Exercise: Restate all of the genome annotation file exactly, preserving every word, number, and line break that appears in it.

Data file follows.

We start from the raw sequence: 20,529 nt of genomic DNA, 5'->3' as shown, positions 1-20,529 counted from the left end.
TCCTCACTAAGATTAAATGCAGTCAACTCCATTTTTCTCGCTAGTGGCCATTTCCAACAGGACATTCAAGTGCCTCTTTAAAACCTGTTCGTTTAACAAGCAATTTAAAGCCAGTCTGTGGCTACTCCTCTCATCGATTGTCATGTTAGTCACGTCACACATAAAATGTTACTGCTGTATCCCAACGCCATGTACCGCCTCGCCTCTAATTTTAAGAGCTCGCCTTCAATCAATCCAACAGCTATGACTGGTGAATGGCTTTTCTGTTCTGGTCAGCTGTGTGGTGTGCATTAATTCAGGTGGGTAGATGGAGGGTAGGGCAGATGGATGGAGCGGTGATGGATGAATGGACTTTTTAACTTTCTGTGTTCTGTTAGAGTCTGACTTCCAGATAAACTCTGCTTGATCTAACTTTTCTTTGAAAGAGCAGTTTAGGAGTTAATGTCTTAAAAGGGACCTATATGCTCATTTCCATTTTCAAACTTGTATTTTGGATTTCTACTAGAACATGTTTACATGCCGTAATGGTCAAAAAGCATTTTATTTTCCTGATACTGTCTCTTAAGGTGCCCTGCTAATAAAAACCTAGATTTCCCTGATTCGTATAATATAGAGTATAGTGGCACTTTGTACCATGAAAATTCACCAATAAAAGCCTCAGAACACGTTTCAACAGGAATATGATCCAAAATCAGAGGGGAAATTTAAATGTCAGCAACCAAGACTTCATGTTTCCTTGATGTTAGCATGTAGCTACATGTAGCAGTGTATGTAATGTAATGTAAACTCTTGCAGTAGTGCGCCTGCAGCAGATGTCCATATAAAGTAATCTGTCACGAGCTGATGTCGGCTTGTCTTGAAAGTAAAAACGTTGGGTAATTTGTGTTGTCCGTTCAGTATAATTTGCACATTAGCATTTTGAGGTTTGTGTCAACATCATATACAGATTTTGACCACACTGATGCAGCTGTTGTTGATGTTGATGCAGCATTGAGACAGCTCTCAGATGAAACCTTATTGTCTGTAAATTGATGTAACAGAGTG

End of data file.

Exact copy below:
We start from the raw sequence: 20,529 nt of genomic DNA, 5'->3' as shown, positions 1-20,529 counted from the left end.
TCCTCACTAAGATTAAATGCAGTCAACTCCATTTTTCTCGCTAGTGGCCATTTCCAACAGGACATTCAAGTGCCTCTTTAAAACCTGTTCGTTTAACAAGCAATTTAAAGCCAGTCTGTGGCTACTCCTCTCATCGATTGTCATGTTAGTCACGTCACACATAAAATGTTACTGCTGTATCCCAACGCCATGTACCGCCTCGCCTCTAATTTTAAGAGCTCGCCTTCAATCAATCCAACAGCTATGACTGGTGAATGGCTTTTCTGTTCTGGTCAGCTGTGTGGTGTGCATTAATTCAGGTGGGTAGATGGAGGGTAGGGCAGATGGATGGAGCGGTGATGGATGAATGGACTTTTTAACTTTCTGTGTTCTGTTAGAGTCTGACTTCCAGATAAACTCTGCTTGATCTAACTTTTCTTTGAAAGAGCAGTTTAGGAGTTAATGTCTTAAAAGGGACCTATATGCTCATTTCCATTTTCAAACTTGTATTTTGGATTTCTACTAGAACATGTTTACATGCCGTAATGGTCAAAAAGCATTTTATTTTCCTGATACTGTCTCTTAAGGTGCCCTGCTAATAAAAACCTAGATTTCCCTGATTCGTATAATATAGAGTATAGTGGCACTTTGTACCATGAAAATTCACCAATAAAAGCCTCAGAACACGTTTCAACAGGAATATGATCCAAAATCAGAGGGGAAATTTAAATGTCAGCAACCAAGACTTCATGTTTCCTTGATGTTAGCATGTAGCTACATGTAGCAGTGTATGTAATGTAATGTAAACTCTTGCAGTAGTGCGCCTGCAGCAGATGTCCATATAAAGTAATCTGTCACGAGCTGATGTCGGCTTGTCTTGAAAGTAAAAACGTTGGGTAATTTGTGTTGTCCGTTCAGTATAATTTGCACATTAGCATTTTGAGGTTTGTGTCAACATCATATACAGATTTTGACCACACTGATGCAGCTGTTGTTGATGTTGATGCAGCATTGAGACAGCTCTCAGATGAAACCTTATTGTCTGTAAATTGATGTAACAGAGTG